Answer by Dylan James:
Ordinary people like you and me can turn evil in the right circumstances.is a theory to explain the tendency of violence to emerge in large crowds of people (see also: ). It refers the process of losing hold of our own identity, which can occur with the anonymity and diffusion of responsibility offered to us when in large groups.
Do you know why firefighters, when responding to the possibility of an active suicide jumper, push onlookers away from the scene? It is because people willthe suicide jumper. Take the 2008 suicide of teenager Shaun Dykes, who jumped to his death after 3 hours of failed police negotiations when bored onlookers began to shout for him to jump. Does this shock you? This sort of behavior is actually common enough that it has its own term
Or how about the rioting and looting that takes place after a tragedy such as Hurricane Katrina? You may suspect that only hardened criminals are doing the looting, butIn fact, you or I might do the same if placed in a similar situation.
So what’s happening here? How can ordinary people behave in such an atrocious manner?is affected by 3 factors:
- Anonymity (such as when browsing the internet, or hidden in group)
- Diffusion of Responsibility (the feeling that responsibility for what occurs is spread out among your group, and thus you are absolved)
- Group Size (a very large group contributes both to anonymity and diffusion, and you effectively vanish as an individual)
Take this classicon the night of Halloween in 1976. Researchers Ed Diener and colleagues set out a large bowl of candy for trick-or-treaters, and controlled the independent variables of anonymity (some kids were asked their names), group size (recorded whether kids were alone or in group), and responsibility (some children were “placed in charge” or the group and told they would individually be held responsible if group took extra candy). Finally, all groups were instructed to take only 1 piece of candy- the researcher then closed the door so that the kids were alone.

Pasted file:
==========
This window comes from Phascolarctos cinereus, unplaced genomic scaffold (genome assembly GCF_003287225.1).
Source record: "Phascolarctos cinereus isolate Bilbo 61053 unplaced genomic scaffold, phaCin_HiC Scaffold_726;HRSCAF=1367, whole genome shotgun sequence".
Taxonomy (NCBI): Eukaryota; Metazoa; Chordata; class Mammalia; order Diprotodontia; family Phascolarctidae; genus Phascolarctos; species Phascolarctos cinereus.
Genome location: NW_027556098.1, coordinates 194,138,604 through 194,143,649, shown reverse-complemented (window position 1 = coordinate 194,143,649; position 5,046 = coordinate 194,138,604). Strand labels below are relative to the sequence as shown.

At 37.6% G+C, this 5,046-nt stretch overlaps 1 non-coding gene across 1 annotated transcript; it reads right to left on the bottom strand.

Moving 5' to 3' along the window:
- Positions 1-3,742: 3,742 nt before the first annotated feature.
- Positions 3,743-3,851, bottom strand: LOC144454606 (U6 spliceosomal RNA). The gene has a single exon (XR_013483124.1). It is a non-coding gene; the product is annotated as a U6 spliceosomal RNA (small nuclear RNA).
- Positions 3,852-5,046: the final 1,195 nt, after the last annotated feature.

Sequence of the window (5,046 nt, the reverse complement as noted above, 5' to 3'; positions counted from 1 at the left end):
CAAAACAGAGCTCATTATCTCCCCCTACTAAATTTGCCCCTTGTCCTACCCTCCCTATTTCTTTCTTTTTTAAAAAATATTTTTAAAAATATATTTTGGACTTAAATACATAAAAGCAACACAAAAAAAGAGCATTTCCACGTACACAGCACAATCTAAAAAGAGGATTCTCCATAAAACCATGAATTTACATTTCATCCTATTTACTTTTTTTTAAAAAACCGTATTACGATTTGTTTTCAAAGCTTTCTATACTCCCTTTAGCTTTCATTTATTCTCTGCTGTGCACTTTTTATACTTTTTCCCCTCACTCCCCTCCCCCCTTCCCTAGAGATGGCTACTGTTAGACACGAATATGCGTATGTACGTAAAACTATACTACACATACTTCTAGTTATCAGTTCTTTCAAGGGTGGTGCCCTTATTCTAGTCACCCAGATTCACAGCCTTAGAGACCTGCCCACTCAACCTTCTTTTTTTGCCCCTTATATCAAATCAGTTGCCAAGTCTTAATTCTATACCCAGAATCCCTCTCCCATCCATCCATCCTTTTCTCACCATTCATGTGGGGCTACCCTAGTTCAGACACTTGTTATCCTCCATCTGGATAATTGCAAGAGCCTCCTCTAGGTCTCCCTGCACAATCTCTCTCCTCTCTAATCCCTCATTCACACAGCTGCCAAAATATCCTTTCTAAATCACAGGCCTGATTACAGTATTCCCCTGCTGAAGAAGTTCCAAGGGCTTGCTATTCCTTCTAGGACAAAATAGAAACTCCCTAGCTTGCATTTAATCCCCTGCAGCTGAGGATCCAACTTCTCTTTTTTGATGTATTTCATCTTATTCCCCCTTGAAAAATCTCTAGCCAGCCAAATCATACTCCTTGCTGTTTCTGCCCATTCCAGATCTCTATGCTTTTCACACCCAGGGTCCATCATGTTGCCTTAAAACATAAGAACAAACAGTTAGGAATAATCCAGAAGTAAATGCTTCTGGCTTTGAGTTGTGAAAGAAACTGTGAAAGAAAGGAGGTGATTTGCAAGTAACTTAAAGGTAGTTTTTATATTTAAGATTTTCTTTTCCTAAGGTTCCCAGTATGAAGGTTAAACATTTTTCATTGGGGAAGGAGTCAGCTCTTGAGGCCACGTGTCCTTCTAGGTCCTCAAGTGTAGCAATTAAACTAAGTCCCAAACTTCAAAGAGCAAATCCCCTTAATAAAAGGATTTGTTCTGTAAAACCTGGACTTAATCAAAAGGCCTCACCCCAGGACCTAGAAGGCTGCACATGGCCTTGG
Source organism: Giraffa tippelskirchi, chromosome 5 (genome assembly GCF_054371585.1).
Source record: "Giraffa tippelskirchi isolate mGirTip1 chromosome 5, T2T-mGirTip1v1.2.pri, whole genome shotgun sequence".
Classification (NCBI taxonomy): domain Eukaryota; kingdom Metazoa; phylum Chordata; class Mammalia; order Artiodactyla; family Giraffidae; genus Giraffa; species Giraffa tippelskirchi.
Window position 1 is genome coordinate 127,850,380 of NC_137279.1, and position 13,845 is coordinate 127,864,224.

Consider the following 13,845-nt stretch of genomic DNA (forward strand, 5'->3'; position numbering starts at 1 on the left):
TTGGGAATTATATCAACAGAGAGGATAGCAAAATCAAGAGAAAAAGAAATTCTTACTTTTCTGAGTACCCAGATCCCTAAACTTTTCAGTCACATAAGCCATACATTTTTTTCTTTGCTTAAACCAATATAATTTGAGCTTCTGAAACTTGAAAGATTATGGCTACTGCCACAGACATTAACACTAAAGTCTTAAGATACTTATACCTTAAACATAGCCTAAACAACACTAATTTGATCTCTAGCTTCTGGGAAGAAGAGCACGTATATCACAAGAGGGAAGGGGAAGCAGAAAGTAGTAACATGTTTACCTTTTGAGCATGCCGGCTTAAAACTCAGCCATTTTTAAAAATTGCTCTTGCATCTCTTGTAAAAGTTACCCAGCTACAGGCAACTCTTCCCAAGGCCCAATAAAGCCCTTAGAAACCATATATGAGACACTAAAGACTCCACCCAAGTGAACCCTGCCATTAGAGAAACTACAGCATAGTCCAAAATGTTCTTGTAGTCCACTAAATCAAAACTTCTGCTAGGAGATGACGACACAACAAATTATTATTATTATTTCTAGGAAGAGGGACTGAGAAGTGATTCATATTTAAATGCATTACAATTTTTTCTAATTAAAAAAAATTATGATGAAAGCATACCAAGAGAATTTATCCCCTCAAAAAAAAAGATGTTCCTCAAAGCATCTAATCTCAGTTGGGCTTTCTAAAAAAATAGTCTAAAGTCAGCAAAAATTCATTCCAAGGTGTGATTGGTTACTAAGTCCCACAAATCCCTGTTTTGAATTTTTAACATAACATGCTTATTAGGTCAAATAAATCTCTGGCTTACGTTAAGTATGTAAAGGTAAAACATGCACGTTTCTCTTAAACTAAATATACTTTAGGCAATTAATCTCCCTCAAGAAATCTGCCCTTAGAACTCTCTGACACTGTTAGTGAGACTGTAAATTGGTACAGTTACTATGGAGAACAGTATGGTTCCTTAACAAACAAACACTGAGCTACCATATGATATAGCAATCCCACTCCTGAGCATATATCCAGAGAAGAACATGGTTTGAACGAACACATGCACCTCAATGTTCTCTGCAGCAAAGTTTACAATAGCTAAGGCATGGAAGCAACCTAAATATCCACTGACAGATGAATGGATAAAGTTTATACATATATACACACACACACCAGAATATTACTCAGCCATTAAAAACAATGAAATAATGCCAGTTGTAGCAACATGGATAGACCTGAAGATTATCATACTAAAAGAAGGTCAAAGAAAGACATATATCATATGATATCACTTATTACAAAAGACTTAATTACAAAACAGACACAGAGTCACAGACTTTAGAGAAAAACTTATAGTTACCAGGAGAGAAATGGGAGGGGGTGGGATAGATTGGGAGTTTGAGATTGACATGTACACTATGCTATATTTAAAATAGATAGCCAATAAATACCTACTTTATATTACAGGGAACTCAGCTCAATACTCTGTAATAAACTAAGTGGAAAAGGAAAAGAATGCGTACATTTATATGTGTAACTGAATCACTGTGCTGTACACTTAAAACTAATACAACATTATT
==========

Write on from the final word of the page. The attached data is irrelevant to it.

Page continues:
What the study found was that alone and identified children stole candy only 8% of the time, whereas anonymous children in a group stole candy nearly 60% of the time. Furthermore, when the anonymous group had been left in the symbolic hands of one child (not shown on graph) the group stole candy 80% of the time! This because the group felt less responsible for their actions when they knew there was a “leader” who would take the blame for them.
It is wise to keep this in mind the next time you see a large group behaving terribly. Whether they are children stealing candy, teenagers vandalizing property, or adults engaging in vigilante justice- breaking up the group and calling out individuals is paramount to stopping the influence of Deindividuation.
One of the best examples of this is in the film To Kill a Mockingbird, when a large mob gathers to lynch the innocent black character Tom Robinson. The mob is threatening Atticus Finch, who refuses to stand aside- when suddenly his little daughter Scout Finch steps up and confronts the mob. She gets nowhere talking to the crowd, but is successful when she singles out the familiar Walter Cunningham, telling him that she goes to school with his son. Suddenly his features contort, he transforms into an individual again, and tells the crowd to leave. What a powerful idea.